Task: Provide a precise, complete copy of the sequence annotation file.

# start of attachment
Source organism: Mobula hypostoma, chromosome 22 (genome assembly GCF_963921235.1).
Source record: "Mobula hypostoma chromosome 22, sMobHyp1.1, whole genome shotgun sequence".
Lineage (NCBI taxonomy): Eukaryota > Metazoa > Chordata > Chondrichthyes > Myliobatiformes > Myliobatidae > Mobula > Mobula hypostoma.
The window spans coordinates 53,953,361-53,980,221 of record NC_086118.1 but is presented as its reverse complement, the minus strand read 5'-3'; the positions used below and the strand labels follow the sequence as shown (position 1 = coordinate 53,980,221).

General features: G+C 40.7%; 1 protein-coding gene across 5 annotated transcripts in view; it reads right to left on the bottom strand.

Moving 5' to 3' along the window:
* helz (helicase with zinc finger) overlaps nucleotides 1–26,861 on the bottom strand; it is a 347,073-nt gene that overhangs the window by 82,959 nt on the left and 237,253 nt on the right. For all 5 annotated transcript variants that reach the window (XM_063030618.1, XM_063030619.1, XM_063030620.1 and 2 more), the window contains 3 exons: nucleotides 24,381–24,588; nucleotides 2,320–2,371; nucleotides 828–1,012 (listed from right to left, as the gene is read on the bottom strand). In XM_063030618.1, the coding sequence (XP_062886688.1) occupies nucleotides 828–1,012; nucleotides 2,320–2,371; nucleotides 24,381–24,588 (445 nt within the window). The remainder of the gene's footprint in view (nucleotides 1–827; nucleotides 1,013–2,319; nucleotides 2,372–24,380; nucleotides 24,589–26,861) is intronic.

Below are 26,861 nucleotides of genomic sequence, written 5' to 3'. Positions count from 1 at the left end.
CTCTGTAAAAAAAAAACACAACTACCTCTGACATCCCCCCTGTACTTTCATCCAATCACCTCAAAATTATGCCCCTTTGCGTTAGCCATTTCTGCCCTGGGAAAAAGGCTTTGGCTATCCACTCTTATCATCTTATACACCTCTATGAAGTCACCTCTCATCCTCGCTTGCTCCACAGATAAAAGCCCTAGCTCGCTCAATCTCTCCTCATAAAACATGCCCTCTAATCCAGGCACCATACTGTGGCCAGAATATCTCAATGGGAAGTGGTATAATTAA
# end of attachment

Source organism: Mobula hypostoma, chromosome 22 (genome assembly GCF_963921235.1).
Source record: "Mobula hypostoma chromosome 22, sMobHyp1.1, whole genome shotgun sequence".
Lineage (NCBI taxonomy): Eukaryota > Metazoa > Chordata > Chondrichthyes > Myliobatiformes > Myliobatidae > Mobula > Mobula hypostoma.
The window spans coordinates 53,953,361-53,980,221 of record NC_086118.1 but is presented as its reverse complement, the minus strand read 5'-3'; the positions used below and the strand labels follow the sequence as shown (position 1 = coordinate 53,980,221).

General features: G+C 40.7%; 1 protein-coding gene across 5 annotated transcripts in view; it reads right to left on the bottom strand.

Moving 5' to 3' along the window:
* helz (helicase with zinc finger) overlaps nucleotides 1–26,861 on the bottom strand; it is a 347,073-nt gene that overhangs the window by 82,959 nt on the left and 237,253 nt on the right. For all 5 annotated transcript variants that reach the window (XM_063030618.1, XM_063030619.1, XM_063030620.1 and 2 more), the window contains 3 exons: nucleotides 24,381–24,588; nucleotides 2,320–2,371; nucleotides 828–1,012 (listed from right to left, as the gene is read on the bottom strand). In XM_063030618.1, the coding sequence (XP_062886688.1) occupies nucleotides 828–1,012; nucleotides 2,320–2,371; nucleotides 24,381–24,588 (445 nt within the window). The remainder of the gene's footprint in view (nucleotides 1–827; nucleotides 1,013–2,319; nucleotides 2,372–24,380; nucleotides 24,589–26,861) is intronic.

Below are 26,861 nucleotides of genomic sequence, written 5' to 3'. Positions count from 1 at the left end.
CTCTGTAAAAAAAAAACACAACTACCTCTGACATCCCCCCTGTACTTTCATCCAATCACCTCAAAATTATGCCCCTTTGCGTTAGCCATTTCTGCCCTGGGAAAAAGGCTTTGGCTATCCACTCTTATCATCTTATACACCTCTATGAAGTCACCTCTCATCCTCGCTTGCTCCACAGATAAAAGCCCTAGCTCGCTCAATCTCTCCTCATAAAACATGCCCTCTAATCCAGGCACCATACTGTGGCCAGAATATCTCAATGGGAAGTGGTATAATTAA